The Malaysian nobility has been made of hereditary local chiefs and of higher titulars (personal nobility) of Orders comparable to British chivalric Orders, in the Kingdom of Malaysia and in each federated State; the main title is Dato, Datuk, among a very large variety of titles.
It is hard to speak of nobility in Malaysia when most of the titles granted by the Malaysian monarchs are more personal titles attached either to an office in the Palace or in an administration or to the first two or three classes of an Order of Chivalry (in this case, we may consider this is somehow personal nobility).
The royal families have their own system of hereditary titles of nobility, the higher rank being the ruler and his consort, then the heir or crown prince, then the children of the ruler and finally the other members of the family. Senior princes also receive specific titles, very often representative of executive powers in the past but today ceremonial or sometimes attached to a federated territory, that may be compared to the duchies of the British Royal family in the United Kingdom.
Heredity has been preserved in the federated states of Negeri Sembilan and in the chieftainships of Pahang. It is more than likely that some hereditary traditional and hereditary titles of nobility are still existing there and also in another parts and regions of the various Malaysian Sultanates and Kingdoms.
The most represented and certainly significant noble title of the Malaysian Nobility is Dato or the equivalent rank Datuk:
- Either the title is attached to a political and administrative office such as the District Heads or Penghulus in all Malaysia, the vice-governors or Undangs of Negeri Sembilan or to a possibly more limited number of palace dignitaries and court palatines.
- It could also be likely that the title is attached to the first two or three classes of the Orders of Chivalry created by the Kingdom of Malaysia and by all States, being dynastic or not.
Very often, several degrees have been created in the title of Dato or Datuk: Dato Seri or Sri (comparable to the Sri that we find in some of the Princely States and Kingdoms of India), Dato Paduka, Dato Paduka Utama, Dato Setia, etc…
To try to standardize the system is almost impossible since the titles are depending on each State’s tradition.
To try to compare with the western or British system is also difficult except that, like in the United Kingdom, the title may be attached to an office (the Grand Chamberlain of the King of Malaysia is titled Datuk Paduka Maharaja Lela like the Mayor of London is Lord Mayor) and in the case of the Orders of Chivalry, the title of Dato or Datuk may be compared to the one of Sir since it is attached only to the higher classes while the consort of the Dato is entitled to be named Datin or Toh Puan like the British Ladies.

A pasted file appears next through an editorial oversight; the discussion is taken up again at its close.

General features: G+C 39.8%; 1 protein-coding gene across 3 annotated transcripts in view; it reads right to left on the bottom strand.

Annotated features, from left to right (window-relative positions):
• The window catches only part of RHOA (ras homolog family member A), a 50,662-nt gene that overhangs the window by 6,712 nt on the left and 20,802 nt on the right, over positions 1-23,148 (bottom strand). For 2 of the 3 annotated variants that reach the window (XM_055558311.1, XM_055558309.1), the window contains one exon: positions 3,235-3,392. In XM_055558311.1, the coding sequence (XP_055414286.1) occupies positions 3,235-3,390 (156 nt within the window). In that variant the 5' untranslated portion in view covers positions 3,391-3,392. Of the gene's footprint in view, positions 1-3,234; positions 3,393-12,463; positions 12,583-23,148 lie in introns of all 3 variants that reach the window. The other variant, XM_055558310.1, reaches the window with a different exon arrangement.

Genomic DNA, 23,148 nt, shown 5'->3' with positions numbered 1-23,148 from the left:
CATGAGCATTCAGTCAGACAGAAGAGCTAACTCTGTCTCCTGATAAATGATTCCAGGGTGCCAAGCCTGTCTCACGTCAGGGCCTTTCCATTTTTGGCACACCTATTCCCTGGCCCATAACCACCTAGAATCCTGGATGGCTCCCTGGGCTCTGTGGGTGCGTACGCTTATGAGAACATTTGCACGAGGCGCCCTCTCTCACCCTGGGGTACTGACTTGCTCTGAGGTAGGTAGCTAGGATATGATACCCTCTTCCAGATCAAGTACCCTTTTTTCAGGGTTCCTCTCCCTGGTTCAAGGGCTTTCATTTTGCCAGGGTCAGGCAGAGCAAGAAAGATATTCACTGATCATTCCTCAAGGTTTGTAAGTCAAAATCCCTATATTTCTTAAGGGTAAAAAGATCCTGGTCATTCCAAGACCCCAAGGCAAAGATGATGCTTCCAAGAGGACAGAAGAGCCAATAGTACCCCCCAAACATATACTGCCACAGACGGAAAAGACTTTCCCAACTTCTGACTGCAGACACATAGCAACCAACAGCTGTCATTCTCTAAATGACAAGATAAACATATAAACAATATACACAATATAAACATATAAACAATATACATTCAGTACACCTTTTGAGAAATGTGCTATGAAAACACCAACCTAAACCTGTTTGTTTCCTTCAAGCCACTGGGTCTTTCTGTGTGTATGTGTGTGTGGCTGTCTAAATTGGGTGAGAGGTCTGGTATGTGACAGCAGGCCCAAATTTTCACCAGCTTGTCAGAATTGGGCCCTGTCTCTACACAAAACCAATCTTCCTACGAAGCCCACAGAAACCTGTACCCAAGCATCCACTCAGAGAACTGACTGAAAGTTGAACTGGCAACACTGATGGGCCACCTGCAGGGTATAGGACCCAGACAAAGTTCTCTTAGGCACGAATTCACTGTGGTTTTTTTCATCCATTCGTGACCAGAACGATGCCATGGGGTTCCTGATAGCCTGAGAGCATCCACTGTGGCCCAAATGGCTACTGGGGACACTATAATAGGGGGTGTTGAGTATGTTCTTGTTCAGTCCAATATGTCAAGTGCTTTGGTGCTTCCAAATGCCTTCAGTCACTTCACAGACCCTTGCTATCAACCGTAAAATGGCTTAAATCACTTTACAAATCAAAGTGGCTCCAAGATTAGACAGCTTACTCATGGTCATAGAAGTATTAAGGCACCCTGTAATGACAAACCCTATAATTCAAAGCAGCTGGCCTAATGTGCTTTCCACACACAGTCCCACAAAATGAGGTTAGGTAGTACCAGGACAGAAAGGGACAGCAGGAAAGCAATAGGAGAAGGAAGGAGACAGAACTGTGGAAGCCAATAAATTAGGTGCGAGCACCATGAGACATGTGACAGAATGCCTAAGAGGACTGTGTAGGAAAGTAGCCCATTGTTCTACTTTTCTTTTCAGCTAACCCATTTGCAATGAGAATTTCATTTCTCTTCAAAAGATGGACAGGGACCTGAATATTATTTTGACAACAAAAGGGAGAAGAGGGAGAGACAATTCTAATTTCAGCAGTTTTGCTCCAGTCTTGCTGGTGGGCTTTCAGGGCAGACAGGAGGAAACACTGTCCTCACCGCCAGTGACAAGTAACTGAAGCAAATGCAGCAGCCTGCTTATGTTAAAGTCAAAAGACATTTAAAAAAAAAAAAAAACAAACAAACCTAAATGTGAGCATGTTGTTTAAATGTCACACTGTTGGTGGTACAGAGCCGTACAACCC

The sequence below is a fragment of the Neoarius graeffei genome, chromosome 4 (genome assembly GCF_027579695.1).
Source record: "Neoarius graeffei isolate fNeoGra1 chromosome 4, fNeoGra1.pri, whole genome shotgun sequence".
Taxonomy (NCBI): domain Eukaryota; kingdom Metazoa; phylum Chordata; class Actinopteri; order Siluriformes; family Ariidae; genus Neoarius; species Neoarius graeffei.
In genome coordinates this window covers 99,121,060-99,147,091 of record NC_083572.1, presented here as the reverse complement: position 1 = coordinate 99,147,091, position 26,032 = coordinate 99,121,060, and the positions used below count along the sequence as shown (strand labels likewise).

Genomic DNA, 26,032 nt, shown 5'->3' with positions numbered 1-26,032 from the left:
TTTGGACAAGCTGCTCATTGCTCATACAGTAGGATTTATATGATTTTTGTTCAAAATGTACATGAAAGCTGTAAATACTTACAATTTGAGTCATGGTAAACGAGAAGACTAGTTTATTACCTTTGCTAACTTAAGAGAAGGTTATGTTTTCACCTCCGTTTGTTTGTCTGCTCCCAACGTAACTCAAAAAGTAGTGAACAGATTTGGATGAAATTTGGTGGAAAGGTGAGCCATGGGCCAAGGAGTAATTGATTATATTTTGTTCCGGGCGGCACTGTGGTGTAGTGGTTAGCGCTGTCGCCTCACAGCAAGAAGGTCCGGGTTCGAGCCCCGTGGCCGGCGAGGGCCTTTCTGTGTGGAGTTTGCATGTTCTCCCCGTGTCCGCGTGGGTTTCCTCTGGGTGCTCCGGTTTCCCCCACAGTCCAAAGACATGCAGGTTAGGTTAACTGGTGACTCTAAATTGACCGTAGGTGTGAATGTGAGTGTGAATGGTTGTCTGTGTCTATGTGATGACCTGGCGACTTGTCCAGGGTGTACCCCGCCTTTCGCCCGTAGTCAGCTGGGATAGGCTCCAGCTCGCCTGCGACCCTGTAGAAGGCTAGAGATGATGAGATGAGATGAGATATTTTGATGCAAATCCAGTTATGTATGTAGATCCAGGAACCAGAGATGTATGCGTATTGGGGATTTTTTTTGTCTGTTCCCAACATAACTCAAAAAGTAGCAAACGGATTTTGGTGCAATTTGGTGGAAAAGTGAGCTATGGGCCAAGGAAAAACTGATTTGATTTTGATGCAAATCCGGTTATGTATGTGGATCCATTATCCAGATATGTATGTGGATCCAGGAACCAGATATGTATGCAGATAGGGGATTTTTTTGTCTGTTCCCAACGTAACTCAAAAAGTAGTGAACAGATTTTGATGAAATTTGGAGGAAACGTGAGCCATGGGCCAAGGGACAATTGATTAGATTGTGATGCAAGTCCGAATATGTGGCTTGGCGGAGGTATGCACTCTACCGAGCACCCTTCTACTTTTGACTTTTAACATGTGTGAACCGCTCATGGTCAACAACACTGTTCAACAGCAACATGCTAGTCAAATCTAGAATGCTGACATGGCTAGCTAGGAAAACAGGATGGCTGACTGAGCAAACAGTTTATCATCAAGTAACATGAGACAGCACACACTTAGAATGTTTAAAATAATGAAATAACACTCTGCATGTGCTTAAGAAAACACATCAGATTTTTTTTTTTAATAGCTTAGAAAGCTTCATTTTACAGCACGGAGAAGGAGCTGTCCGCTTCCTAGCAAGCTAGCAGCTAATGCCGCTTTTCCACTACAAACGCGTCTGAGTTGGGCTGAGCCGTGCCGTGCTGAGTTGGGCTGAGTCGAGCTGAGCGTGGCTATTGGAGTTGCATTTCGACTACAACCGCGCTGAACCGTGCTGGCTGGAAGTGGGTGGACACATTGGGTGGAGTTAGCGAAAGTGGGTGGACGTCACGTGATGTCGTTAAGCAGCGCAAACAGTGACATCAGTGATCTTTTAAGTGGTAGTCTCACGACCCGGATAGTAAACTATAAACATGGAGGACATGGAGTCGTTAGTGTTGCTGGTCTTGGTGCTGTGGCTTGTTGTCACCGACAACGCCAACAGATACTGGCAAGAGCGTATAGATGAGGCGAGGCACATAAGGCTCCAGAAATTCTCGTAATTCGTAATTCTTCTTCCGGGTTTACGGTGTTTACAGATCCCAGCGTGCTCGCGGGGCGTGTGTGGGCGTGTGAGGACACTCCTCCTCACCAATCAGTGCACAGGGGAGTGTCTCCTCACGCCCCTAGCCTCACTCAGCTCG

The Malaysian Nobility is therefore quite difficult to analyse and establish equivalencies with the western systems of nobility, as it mixes personal and hereditary nobility with Knightly Ranks and it may be most confusing.
But the possibility for the female spouses to decline the titles of their husband is offered to all titled ladies in the Kingdoms of Malaysia.
List and rank of Royal and Noble Titles in Malaysia according to the prefix in use:
- The highest prefix is Duli Yang Maha Mulia or DYMM and is borne by the princely rulers and their royal consorts: the western style adopted is generally Royal Highness;
- The next prefix is Duli Yang Teramat Mulia or DYTM, Duli Yang Amat Mulia or DYAM, Yang Teramat Mulia YTM for the Crown Prince or heir of the dynasty and his consort of royal blood: the western style adopted is Highness;
- The next prefix is Yang Amat Mulia or YAM for the children of the ruler and their female spouses of royal blood;
- Then there is the Yang Mulia title or YM for all the other members of the royal families and their consorts of royal blood, for the Syeds and Sharifas (offspring of the Prophet) and for the 4 ruling chiefs and electors (Undangs) of Negeri Sembilan;
- Then Yang Amat Berhorat or YAB is the title of Honour for the Prime Minister and Deputy Prime Minister of Malaysia and the Chief Ministers of the States, usually translated as The Most Honourable;
- Then Tuan Yang Terutama or TYT for the Governors (Yang di Pertuan) of the non-dynastic States, translated as Excellency;
- Then Yang Berhormat or YB for all Members of Parliament, for Ministers, Deputy Ministers, the Attorney General, Members of State Assemblies, the State Secretaries (Setiausaha Kerajaan), of State Financial Officers (Pegawai Kewangan Negeri), translated as The Honourable;
- Then Yang Berbahagia or Y.Bhg for all senior officers in the Malaysian Royal Armies (Lieutenant Colonel and above) and of people titled Tan Sri, Puan Sri, Dato, Datuk and Datin and for non-royal wives of members of the royal families.